It seems like no matter what is going on, the Los Angeles Lakers are always in the news and it has been a bumpy road in LaLa land this season. It all started this offseason. Their small forward changed his name from Ron Artest to Metta World Peace, Mike Brown took over for Phil Jackson as Head Coach, and then of course it looked like the Lakers had a trade in place for Chris Paul that was nixed by Commissioner David Stern. That was just in the offseason. The drama has continued throughout the regular season. However through Andrew Bynum chucking up ill-advised threes or showing his immaturity, Mike Brown’s offense getting ripped to shreds, or Pau Gasol still coping with the trade rumors, the Lakers have stayed at the top of the Western Conference standings. The biggest reason for that is Kobe Bryant. At 33-years-old the Black Mamba is still playing at an extremely high level and leads the NBA in scoring. His consistency combined with the trade for Ramon Sessions, and the dominant play of Andrew Bynum in the post, has the Lakers still looking like a threat in the Western Conference as long as Bryant’s latest shin injury doesn’t linger.
Kobe Bryant joined The Dan Patrick Show to talk about the game against the Los Angeles Clippers last week and the intensity of that rivalry being renewed, how important these games are down the stretch for the Lakers, how tough this regular season has been for teams, on Andrew Bynum, whether Bynum needs to be handled or motivated, what he thinks about the Phil Jackson coaching rumors, and how he feels Mike Brown has fared in his first season with the Lakers.
(Editor’s Note: The interview with Bryant was done prior to the shin injury that he suffered in the game against the Houston Rockets on Friday night.)
On the game against the Clippers last week and the intensity of the rivalry now:
“It had that type of atmosphere. The building was electric and we’ve had some physical matchups and confrontations with them this season so the crowd seemed to be into it.”
How important these regular season games are to close out the season:
“They’re important from a seeding standpoint but I don’t really think, whatever seed you end up with in the Western Conference, it’s going to be a dogfight no matter where you are. Whether you’re first seed, second seed, it doesn’t matter. I think for us just from the challenge standpoint of the Clippers being talked about as this being their city now, being their town, and this that and the other. The hype that was kind of surrounding the game and the city itself I think we took that as more of a challenge than anything else.”
How tough this regular season has been:
“I find myself getting a little more rest than before. It’s funny man. Remembering back to when I was 23 or whatever I just bounced back and all of the sudden the injuries that you have don’t linger as long and now I find myself constantly taking care of my body and having to watch what I eat and all this stuff. It’s pretty crazy.”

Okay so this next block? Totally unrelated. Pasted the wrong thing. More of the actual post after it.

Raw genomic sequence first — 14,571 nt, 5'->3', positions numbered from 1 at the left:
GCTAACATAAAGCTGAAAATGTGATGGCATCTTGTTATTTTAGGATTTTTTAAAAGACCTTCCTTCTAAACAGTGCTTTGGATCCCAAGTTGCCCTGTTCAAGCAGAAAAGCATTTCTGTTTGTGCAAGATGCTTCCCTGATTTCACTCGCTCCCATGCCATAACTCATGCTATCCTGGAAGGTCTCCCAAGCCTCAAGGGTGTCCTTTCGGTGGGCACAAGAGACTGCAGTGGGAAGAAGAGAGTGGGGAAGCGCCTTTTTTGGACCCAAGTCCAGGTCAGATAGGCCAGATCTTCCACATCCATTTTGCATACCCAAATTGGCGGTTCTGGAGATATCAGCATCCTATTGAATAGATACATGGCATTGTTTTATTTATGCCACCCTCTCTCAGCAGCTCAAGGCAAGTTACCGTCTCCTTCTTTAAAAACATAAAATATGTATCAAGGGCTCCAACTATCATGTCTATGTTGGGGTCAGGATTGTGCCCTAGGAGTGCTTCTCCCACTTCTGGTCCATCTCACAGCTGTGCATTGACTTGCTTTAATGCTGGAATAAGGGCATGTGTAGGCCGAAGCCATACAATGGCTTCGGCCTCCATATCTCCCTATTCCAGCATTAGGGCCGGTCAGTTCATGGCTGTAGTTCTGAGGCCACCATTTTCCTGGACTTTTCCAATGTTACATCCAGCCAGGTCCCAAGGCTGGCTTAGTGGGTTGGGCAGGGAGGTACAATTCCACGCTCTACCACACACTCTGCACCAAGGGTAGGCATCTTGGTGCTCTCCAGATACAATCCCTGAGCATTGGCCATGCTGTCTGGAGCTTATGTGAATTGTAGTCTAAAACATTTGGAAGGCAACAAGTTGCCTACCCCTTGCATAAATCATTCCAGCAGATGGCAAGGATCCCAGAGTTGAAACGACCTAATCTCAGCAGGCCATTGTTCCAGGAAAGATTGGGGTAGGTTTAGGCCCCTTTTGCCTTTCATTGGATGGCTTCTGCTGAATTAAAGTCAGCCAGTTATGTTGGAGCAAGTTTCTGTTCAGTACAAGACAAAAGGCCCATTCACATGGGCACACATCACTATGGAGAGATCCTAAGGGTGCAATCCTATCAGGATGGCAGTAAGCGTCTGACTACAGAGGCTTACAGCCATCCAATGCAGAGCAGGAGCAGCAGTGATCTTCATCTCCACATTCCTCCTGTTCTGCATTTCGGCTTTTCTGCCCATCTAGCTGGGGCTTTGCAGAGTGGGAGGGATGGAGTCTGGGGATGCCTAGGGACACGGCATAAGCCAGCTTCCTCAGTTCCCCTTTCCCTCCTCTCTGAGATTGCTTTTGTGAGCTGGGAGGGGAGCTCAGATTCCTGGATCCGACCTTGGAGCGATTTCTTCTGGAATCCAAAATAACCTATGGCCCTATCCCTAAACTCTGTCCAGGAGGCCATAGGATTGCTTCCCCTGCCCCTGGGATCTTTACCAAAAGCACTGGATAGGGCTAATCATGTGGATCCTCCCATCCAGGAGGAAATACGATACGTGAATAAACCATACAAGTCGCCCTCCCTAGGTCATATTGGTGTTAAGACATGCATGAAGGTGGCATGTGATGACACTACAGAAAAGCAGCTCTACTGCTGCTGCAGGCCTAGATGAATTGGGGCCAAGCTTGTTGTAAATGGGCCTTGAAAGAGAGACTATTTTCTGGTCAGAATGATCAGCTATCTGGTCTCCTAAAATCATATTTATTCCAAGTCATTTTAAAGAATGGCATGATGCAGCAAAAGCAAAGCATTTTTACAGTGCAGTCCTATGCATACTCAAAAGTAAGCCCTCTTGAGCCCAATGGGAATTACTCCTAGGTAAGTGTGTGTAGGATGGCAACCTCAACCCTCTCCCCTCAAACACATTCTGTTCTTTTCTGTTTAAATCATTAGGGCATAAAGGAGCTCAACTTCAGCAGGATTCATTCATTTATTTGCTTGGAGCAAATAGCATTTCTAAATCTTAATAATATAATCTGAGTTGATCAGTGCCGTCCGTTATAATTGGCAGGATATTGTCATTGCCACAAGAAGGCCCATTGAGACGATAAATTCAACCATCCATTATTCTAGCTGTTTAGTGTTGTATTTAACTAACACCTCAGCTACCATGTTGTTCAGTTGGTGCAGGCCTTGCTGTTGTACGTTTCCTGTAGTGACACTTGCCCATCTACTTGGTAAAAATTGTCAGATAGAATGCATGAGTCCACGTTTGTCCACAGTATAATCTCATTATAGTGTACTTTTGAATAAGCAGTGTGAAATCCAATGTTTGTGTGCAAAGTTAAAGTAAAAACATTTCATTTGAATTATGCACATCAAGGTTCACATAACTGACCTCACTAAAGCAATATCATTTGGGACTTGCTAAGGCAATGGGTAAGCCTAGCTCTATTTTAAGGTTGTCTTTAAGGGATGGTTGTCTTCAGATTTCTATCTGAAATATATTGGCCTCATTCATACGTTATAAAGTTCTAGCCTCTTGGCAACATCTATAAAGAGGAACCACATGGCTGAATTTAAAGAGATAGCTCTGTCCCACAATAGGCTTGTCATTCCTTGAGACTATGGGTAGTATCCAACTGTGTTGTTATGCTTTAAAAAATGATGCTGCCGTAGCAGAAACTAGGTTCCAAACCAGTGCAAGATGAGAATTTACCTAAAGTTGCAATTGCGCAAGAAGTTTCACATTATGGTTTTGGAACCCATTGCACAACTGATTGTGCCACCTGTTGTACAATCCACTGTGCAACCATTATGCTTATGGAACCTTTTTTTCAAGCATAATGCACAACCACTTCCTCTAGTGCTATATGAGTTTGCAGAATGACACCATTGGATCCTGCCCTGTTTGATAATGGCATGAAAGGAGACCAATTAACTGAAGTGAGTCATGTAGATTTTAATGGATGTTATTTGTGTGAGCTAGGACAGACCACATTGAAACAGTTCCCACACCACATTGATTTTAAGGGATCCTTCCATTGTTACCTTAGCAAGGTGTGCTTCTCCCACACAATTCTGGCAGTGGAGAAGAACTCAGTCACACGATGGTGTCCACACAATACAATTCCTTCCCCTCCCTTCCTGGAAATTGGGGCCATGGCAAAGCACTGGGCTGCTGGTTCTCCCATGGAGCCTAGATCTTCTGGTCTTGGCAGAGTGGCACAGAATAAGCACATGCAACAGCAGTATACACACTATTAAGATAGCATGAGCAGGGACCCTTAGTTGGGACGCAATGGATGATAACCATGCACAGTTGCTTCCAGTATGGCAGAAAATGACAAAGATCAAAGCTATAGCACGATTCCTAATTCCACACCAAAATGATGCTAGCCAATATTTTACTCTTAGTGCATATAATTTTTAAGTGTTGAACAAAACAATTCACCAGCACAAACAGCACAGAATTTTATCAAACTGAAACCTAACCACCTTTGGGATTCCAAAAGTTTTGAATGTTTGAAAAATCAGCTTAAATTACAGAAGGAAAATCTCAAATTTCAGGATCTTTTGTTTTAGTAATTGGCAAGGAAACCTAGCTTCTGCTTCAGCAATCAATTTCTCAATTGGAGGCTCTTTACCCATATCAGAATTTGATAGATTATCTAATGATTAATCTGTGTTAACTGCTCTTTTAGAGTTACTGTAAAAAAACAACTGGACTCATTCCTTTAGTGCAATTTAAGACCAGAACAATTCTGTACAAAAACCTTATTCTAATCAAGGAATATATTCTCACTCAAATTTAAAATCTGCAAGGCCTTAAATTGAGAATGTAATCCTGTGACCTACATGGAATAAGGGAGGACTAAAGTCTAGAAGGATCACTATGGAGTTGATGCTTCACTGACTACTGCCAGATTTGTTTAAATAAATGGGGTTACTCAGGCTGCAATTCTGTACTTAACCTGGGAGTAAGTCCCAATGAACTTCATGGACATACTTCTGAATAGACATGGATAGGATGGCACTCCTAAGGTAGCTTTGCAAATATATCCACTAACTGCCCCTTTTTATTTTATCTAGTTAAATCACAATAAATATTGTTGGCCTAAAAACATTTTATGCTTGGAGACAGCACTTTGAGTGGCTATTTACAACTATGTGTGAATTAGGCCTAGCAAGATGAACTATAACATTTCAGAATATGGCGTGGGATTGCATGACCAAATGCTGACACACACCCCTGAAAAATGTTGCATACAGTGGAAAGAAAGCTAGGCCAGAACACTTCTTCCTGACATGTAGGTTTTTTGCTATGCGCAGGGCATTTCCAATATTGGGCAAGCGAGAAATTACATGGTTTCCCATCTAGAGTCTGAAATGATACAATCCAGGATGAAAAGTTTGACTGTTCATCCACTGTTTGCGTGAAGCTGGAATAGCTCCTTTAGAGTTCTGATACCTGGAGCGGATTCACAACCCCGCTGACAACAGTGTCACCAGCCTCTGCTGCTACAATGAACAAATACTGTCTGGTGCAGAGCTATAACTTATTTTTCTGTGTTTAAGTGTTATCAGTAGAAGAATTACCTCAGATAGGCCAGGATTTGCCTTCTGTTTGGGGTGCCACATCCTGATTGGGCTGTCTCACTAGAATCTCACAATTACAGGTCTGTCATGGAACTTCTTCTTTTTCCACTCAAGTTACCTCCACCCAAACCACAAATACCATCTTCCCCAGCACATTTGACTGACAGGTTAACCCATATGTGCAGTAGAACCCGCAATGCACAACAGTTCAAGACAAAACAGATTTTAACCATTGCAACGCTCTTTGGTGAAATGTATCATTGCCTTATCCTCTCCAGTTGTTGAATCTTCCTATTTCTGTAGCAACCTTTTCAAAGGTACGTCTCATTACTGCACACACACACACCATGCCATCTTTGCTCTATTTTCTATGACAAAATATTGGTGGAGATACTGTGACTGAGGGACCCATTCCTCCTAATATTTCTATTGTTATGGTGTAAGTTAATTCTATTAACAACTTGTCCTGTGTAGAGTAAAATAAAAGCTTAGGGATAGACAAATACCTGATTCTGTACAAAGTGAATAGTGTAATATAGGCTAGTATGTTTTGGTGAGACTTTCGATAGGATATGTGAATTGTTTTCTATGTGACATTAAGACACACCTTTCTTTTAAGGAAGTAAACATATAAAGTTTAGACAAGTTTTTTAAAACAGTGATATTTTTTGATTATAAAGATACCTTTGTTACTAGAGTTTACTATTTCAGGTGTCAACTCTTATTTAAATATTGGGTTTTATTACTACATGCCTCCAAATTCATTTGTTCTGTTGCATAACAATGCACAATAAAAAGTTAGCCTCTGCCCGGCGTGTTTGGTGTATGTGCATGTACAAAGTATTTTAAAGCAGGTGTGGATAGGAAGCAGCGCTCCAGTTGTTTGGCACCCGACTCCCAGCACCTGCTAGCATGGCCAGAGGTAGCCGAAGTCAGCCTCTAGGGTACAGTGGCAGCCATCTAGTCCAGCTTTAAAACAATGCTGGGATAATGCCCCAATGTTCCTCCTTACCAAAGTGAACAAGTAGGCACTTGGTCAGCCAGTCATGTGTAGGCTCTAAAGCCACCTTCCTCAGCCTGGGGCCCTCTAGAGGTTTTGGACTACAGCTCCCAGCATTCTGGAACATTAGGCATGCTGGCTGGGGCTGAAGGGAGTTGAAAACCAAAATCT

On Andrew Bynum:
“I think the thing that we both have in common when I was his age is the drive to prove himself on the court. He’s very hungry to prove that he is one of the top players and he goes out every night and tries to do that. You can tell when he plays, he plays with a confidence and a determination no matter who he is matched up against to prove night in and night out that he is one of the best.”
Does Bynum need to be handled or motivated?
“No I don’t think so. It probably comes from playing with Phil all these years and kind of how he has dealt with players and how he dealt with me and Shaq and Pau and so forth and so on, sometimes you just have to let players find their own way. Not that you’re going to let them do whatever it is they want to do but you kind of let them find their own way a little bit and he’s out there performing extremely well so whatever he is doing and the edge that he is gaining from how he is preparing for games is clearly working.”
On the rumors that Phil Jackson may return to coaching:
“Every time there is a coaching vacancy his name is going to come up no matter what. That’s just how it is. He could be the greatest coach of all-time and in any sport so any time there is a coaching vacancy his name has to come up.”
On Mike Brown’s first season in LA:
“Yeah I mean listen it’s a tough spot, it’s a tough spot. To be able to come in after a group that has been raised by Phil, this is a tough spot to be in. This city and this market but he has the ambition and drive to want to be able to do it. He works extremely hard at it, he’s open to listening to the group because he understands he has a group that’s very experienced and has been through a lot already so he has the drive to want to prove himself.”